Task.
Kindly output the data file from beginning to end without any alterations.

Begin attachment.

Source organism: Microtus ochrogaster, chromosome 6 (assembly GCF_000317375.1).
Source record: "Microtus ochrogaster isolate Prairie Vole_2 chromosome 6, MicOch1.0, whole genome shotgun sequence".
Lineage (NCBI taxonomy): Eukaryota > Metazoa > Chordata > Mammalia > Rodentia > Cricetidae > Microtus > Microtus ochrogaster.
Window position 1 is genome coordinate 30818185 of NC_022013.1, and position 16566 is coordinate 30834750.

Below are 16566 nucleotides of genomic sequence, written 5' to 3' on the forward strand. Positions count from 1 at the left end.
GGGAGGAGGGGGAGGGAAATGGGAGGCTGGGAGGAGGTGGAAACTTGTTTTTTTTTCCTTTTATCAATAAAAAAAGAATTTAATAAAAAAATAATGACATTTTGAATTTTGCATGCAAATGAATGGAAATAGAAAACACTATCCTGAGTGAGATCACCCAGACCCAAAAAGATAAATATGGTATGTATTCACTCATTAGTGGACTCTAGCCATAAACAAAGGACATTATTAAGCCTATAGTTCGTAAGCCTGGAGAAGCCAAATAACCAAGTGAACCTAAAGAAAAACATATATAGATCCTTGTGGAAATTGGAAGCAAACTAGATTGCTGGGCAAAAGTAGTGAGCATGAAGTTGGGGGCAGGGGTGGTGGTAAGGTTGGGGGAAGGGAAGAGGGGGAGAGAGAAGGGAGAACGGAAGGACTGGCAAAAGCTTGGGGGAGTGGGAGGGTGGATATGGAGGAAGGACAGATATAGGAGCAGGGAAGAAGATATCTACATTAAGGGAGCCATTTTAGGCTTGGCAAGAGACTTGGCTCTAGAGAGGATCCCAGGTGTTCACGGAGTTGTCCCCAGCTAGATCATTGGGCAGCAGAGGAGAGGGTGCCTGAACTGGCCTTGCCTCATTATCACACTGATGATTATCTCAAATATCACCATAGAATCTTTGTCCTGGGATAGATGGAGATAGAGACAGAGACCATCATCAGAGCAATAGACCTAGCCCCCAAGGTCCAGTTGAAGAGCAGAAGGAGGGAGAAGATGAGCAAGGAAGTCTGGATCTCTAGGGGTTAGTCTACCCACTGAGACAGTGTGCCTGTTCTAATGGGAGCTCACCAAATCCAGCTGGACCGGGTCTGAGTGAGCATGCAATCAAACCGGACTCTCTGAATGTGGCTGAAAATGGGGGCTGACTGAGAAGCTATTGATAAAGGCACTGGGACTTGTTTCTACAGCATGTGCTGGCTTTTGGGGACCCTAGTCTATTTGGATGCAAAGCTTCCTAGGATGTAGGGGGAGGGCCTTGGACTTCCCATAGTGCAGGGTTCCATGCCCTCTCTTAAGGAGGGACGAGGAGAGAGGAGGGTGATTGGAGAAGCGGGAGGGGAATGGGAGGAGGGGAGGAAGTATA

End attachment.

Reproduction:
Source organism: Microtus ochrogaster, chromosome 6 (assembly GCF_000317375.1).
Source record: "Microtus ochrogaster isolate Prairie Vole_2 chromosome 6, MicOch1.0, whole genome shotgun sequence".
Lineage (NCBI taxonomy): Eukaryota > Metazoa > Chordata > Mammalia > Rodentia > Cricetidae > Microtus > Microtus ochrogaster.
Window position 1 is genome coordinate 30818185 of NC_022013.1, and position 16566 is coordinate 30834750.

Below are 16566 nucleotides of genomic sequence, written 5' to 3' on the forward strand. Positions count from 1 at the left end.
GGGAGGAGGGGGAGGGAAATGGGAGGCTGGGAGGAGGTGGAAACTTGTTTTTTTTTCCTTTTATCAATAAAAAAAGAATTTAATAAAAAAATAATGACATTTTGAATTTTGCATGCAAATGAATGGAAATAGAAAACACTATCCTGAGTGAGATCACCCAGACCCAAAAAGATAAATATGGTATGTATTCACTCATTAGTGGACTCTAGCCATAAACAAAGGACATTATTAAGCCTATAGTTCGTAAGCCTGGAGAAGCCAAATAACCAAGTGAACCTAAAGAAAAACATATATAGATCCTTGTGGAAATTGGAAGCAAACTAGATTGCTGGGCAAAAGTAGTGAGCATGAAGTTGGGGGCAGGGGTGGTGGTAAGGTTGGGGGAAGGGAAGAGGGGGAGAGAGAAGGGAGAACGGAAGGACTGGCAAAAGCTTGGGGGAGTGGGAGGGTGGATATGGAGGAAGGACAGATATAGGAGCAGGGAAGAAGATATCTACATTAAGGGAGCCATTTTAGGCTTGGCAAGAGACTTGGCTCTAGAGAGGATCCCAGGTGTTCACGGAGTTGTCCCCAGCTAGATCATTGGGCAGCAGAGGAGAGGGTGCCTGAACTGGCCTTGCCTCATTATCACACTGATGATTATCTCAAATATCACCATAGAATCTTTGTCCTGGGATAGATGGAGATAGAGACAGAGACCATCATCAGAGCAATAGACCTAGCCCCCAAGGTCCAGTTGAAGAGCAGAAGGAGGGAGAAGATGAGCAAGGAAGTCTGGATCTCTAGGGGTTAGTCTACCCACTGAGACAGTGTGCCTGTTCTAATGGGAGCTCACCAAATCCAGCTGGACCGGGTCTGAGTGAGCATGCAATCAAACCGGACTCTCTGAATGTGGCTGAAAATGGGGGCTGACTGAGAAGCTATTGATAAAGGCACTGGGACTTGTTTCTACAGCATGTGCTGGCTTTTGGGGACCCTAGTCTATTTGGATGCAAAGCTTCCTAGGATGTAGGGGGAGGGCCTTGGACTTCCCATAGTGCAGGGTTCCATGCCCTCTCTTAAGGAGGGACGAGGAGAGAGGAGGGTGATTGGAGAAGCGGGAGGGGAATGGGAGGAGGGGAGGAAGTATA